“I didn’t understand then how big John’s sacrifice was,” said Emily. “I just assumed it was some guy who got a big paycheck and was generous enough to give us some.” We were very young and it was his first win and he had obligations and debts and the whole part of it I didn’t know.
“My mom invested it and the money had grown. My sister used it all for her school and I used it for what I had to pay for school back then and the rest of the money is still invested. We have four Children, and it’s a legacy made for our family. ”
Daly pays tribute to Dee, who has since remarried, and what she did to raise the two girls who now have six children between them.
“It was really amazing,” said Daly, “what her mother did with the money to help her children.”
Daly always hesitated to reach the family. He feared hearing from him would only bring back bad memories of the loss of a husband and a father. But in 2005, 14 years after the accident, Steve Fisher, who married Dee in 2000, reached out to Daly through Golf Digest to tell him what his generosity had brought.
Daly was moved. He worked out a plan for them to meet at a charity golf tournament run by his friend. Fuzzy Zoellerin southern Indiana.
“I just met two wonderful people,” said Daly. “I met a great mother and a great stepfather who also stood up for these girls.” I told them that I was so proud of them for what they achieved and, to this day, so sad for what they went through when they were young.
“I was just so happy that I could step in to help them. And I wasn’t looking for advertisements. I was just so happy because it’s an unforgettable place and a special place and something special to me in my life.”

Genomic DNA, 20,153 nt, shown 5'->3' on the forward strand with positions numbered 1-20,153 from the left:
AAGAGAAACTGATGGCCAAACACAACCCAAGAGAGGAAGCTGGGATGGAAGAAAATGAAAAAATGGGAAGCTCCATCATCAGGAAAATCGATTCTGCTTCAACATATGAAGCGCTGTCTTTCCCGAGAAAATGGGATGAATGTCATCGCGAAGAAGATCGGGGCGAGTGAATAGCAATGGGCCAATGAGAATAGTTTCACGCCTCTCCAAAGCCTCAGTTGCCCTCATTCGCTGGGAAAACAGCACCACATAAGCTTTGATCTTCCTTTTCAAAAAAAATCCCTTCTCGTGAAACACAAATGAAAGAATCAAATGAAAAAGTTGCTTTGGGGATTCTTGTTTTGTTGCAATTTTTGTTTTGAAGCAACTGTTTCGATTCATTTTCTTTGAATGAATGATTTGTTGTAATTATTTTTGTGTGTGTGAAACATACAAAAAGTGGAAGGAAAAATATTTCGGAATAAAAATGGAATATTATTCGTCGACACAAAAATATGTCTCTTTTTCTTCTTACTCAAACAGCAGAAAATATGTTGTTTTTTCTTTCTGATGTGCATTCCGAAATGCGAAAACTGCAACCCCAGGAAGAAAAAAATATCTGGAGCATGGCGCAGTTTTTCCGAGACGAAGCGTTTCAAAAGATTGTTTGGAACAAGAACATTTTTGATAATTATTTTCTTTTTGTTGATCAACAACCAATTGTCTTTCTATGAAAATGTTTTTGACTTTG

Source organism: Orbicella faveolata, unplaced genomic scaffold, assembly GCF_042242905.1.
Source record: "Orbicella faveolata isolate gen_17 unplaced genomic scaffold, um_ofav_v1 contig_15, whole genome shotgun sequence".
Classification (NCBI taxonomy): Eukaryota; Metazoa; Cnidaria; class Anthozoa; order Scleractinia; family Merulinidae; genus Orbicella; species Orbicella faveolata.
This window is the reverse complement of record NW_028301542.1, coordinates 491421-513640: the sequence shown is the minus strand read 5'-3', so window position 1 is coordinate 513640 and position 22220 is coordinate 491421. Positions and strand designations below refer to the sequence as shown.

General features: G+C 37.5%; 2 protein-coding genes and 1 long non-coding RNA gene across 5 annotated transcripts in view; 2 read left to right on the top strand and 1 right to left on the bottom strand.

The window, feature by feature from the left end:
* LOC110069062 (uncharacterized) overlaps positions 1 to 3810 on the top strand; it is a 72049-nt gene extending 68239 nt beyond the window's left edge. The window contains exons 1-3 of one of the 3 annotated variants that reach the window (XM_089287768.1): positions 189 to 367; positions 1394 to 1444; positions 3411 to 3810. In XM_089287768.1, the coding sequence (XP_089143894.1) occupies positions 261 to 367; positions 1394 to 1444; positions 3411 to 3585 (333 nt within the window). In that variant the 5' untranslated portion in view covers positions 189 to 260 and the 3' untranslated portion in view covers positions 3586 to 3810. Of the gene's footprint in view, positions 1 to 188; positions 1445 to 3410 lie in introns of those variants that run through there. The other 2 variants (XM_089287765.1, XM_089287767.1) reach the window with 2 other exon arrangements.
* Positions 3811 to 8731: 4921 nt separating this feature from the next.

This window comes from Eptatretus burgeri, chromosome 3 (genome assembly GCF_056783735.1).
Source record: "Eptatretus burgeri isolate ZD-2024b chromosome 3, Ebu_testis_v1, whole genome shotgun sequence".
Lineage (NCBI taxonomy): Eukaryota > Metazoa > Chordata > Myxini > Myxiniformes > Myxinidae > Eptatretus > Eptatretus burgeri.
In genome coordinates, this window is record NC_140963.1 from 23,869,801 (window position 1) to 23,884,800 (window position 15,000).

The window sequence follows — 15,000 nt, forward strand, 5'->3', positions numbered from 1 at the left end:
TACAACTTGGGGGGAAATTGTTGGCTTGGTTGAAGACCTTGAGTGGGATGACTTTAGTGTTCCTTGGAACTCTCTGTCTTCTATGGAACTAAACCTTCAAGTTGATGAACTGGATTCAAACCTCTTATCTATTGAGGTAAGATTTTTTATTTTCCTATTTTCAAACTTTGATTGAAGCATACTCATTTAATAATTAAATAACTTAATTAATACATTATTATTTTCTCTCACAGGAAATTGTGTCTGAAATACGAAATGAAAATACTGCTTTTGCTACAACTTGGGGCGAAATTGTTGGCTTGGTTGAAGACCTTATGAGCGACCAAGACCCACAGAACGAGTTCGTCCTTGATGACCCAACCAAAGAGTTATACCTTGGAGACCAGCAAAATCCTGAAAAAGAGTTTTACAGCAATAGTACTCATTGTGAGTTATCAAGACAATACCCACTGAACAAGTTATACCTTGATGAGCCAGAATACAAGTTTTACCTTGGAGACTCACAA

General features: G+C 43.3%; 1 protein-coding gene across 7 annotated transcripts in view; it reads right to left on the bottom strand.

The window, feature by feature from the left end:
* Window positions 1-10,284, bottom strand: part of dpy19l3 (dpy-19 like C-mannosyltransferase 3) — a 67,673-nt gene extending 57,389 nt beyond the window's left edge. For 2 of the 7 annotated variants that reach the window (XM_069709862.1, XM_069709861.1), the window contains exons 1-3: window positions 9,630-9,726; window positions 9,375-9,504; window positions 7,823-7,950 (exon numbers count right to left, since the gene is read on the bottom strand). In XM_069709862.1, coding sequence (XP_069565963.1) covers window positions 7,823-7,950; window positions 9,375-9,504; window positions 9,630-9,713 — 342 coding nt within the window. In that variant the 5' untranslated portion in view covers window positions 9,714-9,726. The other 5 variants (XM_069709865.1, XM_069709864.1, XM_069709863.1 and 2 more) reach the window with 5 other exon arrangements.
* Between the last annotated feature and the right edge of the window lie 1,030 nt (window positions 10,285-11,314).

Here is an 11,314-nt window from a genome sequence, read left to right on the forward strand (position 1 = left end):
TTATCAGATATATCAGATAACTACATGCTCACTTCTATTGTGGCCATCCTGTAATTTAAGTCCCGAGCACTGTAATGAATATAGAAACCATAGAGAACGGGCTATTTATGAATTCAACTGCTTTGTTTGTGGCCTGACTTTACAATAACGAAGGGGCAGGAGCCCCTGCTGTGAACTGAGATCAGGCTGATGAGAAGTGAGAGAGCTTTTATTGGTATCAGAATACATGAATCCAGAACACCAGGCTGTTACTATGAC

When they met, the family brought a present for Daly.
“We had made a scrapbook for him with pictures of us growing up and we could give that to him,” said Karen. “He could see through this and just sit down and talk. I didn’t feel like it was rushing. I felt like it was a very real, intimate time we could spend with him. I know he was He said he thought of us a lot and wondered how we were doing. I was so glad Steve held out his hand and we were very grateful that it happened. ”
All these years later, Daly continues to be happy to have played a small part in the family’s life. He said they hadn’t been in contact recently, except for an email update from Fisher a few months ago.
“What is hard to understand is that I still can’t believe it was 30 years ago!” Daly wrote. “I shared this story with my children and I would love to meet them again somewhere.”